"Tunnel vision" may have led to Pinellas bus confusion
The chaos at some Pinellas bus stops a few weeks ago may have been caused in part by district employees who did not know they were collectively clumping scores of students at the same stops, associate superintendent Michael Bessette told the school board this week.
Bessette is still in the process of reviewing what went wrong. But he told board members that bus routers with "tunnel vision" may have been among the problems, along with a huge uptick in the number of students using arterial busing - from 3,500 last year to 12,000 this year among high school students alone. He said the routing system apparently does not include a trip wire that lets everybody know when too many kids are being assigned to the same stop.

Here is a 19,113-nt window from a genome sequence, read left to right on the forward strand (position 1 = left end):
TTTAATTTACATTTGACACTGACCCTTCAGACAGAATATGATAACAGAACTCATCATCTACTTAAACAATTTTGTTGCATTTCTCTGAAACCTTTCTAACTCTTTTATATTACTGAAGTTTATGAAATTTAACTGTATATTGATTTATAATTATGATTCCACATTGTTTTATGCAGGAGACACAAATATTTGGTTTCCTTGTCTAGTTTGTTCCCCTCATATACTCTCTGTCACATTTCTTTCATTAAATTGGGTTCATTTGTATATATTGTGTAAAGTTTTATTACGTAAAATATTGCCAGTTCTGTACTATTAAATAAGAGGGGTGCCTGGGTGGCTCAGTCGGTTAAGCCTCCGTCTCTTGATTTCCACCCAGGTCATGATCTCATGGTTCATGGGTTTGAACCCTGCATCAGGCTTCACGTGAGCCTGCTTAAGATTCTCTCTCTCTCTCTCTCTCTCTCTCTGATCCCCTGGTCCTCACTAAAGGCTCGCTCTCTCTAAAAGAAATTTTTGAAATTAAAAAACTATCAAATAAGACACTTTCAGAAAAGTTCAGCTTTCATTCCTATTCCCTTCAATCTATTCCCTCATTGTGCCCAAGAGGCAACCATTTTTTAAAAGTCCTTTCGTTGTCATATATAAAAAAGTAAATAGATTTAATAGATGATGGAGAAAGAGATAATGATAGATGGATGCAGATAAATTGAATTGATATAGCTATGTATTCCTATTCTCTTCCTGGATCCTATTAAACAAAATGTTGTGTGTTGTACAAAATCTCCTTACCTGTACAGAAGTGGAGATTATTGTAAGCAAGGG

"Do we not have something in the system that flags this? That's something that I don't totally have the answers to because we're not finished" with the review, he told The Gradebook. But "if we don't have something like that in the system, we need to make sure we do."
Bessette pointed to the stop at 49th Street and 70th Street, which serves 10 high schools, as an example. Eight of those schools have one to three students at the stop. One has six. One, Pinellas Park High, has 27. "Any individual router is looking at that going, 'Three kids. That's perfect,' " he said. "They don't necessarily see its impact on the big picture."
Board member Janet Clark asked when transportation officials realized they were dealing with a flood of new students on arterial routes - and, if they had enough notice, why they didn't react accordingly. Bessette said he was still trying to get answers to those questions.
"Somebody messed up," Clark said in an interview. "I'm tired of hearing about accountability for teachers and principals" but not for district administrators.
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